Conversations on Global Democratic Uprisings and the New Challenges to U.S. Empire
A compelling new set of interviews on our changing and turbulent times with Noam Chomsky, one of the world's foremost thinkers
In this new collection of conversations, conducted from 2010 to 2012, Noam Chomsky explores the most immediate and urgent concerns: the future of democracy in the Arab world, the implications of the Fukushima nuclear disaster, the European financial crisis, the breakdown of American mainstream political institutions, and the rise of the Occupy movement. As always, Chomsky presents his ideas vividly and accessibly, with uncompromising principle and clarifying insight.
The latest volume from a long-established, trusted partnership, Power Systems shows once again that no interlocutor engages with Chomsky more effectively than David Barsamian. These interviews will inspire a new generation of readers, as well as longtime Chomsky fans eager for his latest thinking on the many crises we now confront, both at home and abroad. They confirm that Chomsky is an unparalleled resource for anyone seeking to understand our world today.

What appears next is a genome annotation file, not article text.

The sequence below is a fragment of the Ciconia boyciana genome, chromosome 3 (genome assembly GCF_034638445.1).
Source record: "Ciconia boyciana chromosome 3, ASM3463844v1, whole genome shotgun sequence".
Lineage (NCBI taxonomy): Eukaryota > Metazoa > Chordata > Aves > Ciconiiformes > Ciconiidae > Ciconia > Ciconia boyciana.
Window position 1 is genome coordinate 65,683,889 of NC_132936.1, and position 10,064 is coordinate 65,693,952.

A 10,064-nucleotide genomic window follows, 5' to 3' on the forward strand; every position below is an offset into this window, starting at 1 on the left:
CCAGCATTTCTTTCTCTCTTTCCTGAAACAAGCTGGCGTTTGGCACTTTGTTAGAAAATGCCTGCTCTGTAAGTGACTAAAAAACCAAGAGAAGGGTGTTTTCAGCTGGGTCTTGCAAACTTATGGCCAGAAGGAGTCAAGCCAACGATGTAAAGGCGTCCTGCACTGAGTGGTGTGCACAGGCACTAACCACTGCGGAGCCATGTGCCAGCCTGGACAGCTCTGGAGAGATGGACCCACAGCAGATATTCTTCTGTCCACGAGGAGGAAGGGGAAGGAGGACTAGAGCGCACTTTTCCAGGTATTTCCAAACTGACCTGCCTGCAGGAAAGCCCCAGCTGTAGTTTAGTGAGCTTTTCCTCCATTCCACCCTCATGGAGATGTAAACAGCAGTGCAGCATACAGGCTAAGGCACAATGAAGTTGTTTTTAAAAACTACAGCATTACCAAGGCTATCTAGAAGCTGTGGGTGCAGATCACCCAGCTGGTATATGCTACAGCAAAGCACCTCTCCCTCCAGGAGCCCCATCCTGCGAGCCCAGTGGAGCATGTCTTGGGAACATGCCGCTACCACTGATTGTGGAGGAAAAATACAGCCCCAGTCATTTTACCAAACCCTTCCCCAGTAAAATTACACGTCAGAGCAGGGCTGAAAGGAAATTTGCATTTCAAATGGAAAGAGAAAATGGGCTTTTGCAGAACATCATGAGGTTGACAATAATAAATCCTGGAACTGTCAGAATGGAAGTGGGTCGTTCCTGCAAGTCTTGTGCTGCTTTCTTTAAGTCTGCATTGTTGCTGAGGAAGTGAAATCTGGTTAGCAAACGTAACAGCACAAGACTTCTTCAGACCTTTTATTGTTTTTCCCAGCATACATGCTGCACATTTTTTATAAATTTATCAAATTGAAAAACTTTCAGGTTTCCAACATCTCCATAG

For decades, famed MIT linguist and political critic Chomsky has provided a sober perspective on U.S. policy. In this set of interviews (from 2010 to 2012) with journalist Barsamian (director of Alternative Radio), Chomsky (Hegemony or Survival) cuts through bipartisan centrism while exploring such urgent concerns as the power shift from sovereign nations to multinational corporate entities, "from the global workforce to the owners of the world: transnational capital, global financial institutions." Analyzing America's strategic interests in Afghanistan, he points to the long-planned Trans-Afghanistan Pipeline, intended to carry natural gas to India, as well as historical precedents like the 1915 invasion of Haiti. Elsewhere, he addresses both changes in Western activism and the West's "eroding" system of Middle Eastern dictatorships. The abuses of power discussed can be painful to absorb, yet for those who believe that in the discovery of truth lies hope, Chomsky proves an excellent guide. The penultimate interview, a rare intersection of Chomsky's linguistic and political work, ties the proliferation of national dogmas to our inborn ability to learn language. If every literate person in the U.S. and Europe were to pick up Chomsky's latest, it's not outlandish to imagine a tidal shift in modern conceptions of global power and freedom.